While many producers could have a similar arsenal of musical tools at their disposal (though maybe not Herbie), it is a testament to Ellison’s stratospheric skills as to how he arranges the disparate parts into the rich sonic portrait they are. The key—and this is where his inner jazz man shines through—is in how Ellison produces and arranges every second such that each moment of sound grows organically and spontaneously out of the previous one. Whether it is in the seamless transition between disparate sounding compositions, such as the subtly crafted one between “Fkn Dead” and “Never Catch Me,” or the abrupt evolutions which occur in tracks like “Turkey Dog Coma,” the improvisatory spirit of jazz shows itself strongly across the LP.
What is furthermore remarkable about this musical undertaking is that it is an essentially through-composed record. While Ellison will hint at recapitulations and refrains of earlier musical or tonal themes, the music of each composition is essentially different from any others’ on the LP. Much like how Ellington & Strayhorn would never fully repeat sections of their compositions—instead subjecting “repeating” phrases or sections to harmonic development or rearrangement—Ellison accomplishes similar by having continuously unfolding, fresh musical and sonic material for the album’s 38 minutes. Even with its improvisatory nature, most mainstream jazz still employs some form of repetition. Flying Lotus soars above this issue, returning the music to an improvisatory instinct not seen since the heights of the first generation of free musicians.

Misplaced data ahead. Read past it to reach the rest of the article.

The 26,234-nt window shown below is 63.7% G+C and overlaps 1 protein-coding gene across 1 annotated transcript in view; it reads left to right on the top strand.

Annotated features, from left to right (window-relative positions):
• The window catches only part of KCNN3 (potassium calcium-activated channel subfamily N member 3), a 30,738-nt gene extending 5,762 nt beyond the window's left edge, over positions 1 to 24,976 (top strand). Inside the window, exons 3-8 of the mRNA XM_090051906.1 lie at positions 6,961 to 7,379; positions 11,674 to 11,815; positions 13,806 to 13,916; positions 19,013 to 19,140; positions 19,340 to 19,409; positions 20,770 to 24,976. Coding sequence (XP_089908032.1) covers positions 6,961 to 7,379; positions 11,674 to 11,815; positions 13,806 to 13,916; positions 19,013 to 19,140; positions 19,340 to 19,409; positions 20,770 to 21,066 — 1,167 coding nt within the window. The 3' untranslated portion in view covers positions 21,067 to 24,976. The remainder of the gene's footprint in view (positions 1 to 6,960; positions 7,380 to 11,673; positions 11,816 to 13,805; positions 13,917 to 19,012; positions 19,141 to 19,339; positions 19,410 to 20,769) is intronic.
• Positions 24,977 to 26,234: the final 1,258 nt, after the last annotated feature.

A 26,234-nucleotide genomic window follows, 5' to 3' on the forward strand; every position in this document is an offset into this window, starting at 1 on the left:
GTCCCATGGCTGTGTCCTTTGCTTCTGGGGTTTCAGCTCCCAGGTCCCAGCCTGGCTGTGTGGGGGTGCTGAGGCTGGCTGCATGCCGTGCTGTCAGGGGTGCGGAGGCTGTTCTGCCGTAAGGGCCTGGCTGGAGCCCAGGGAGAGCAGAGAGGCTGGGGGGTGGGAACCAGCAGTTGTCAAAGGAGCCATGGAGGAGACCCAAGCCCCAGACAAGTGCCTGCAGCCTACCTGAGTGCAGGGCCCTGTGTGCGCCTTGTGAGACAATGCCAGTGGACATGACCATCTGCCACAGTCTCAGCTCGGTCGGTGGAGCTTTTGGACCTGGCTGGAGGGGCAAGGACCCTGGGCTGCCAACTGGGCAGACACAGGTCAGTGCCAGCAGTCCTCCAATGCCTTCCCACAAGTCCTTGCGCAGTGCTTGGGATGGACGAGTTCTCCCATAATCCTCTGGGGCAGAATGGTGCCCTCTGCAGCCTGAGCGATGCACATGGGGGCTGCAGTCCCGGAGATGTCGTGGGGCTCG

Of all the spontaneous movements on You’re Dead, none is more welcome nor more artistically staggering than the unfolding of Lotus’s magnum opus: “Never Catch Me.” Working with visionary hip-hop artist Kendrick Lamar, Ellison creates the most vibrant four minutes of music he has to date. Lamar’s flow weaves between some of the most beautiful instrumentals on the record—chromatic piano chords juxtaposed with psychedelic gospel choirs—and what is easily Ellison’s most accessible and propulsive beat. Lamar and Lotus weave in and out of each other’s existentialist, artistic statements like Satchmo and Oliver. To hear them tango is a privilege for any self-declared music lover.
Just as the original impulse of jazz is to form, evolve, and change, Steven Ellison seeks to do the same for both the modern jazz album and the jazz musician. In his role as producer-composer, Ellison is beginning to reshape the potential of what the jazz musician can do and what the jazz composition and jazz record can be. You’re Dead is one of the most aesthetically demanding yet artistically pure and rewarding works of this generation. “But is it jazz?” Damn right it is. Flying Lotus reinvigorates jazz with its original spirit of innovation, evolution and constant disruption You’re Dead, and hopefully this album will bring new life to the current generation of jazz.
- Originally published as part of my Sunday Jazz Column for WGTB - Georgetown Radio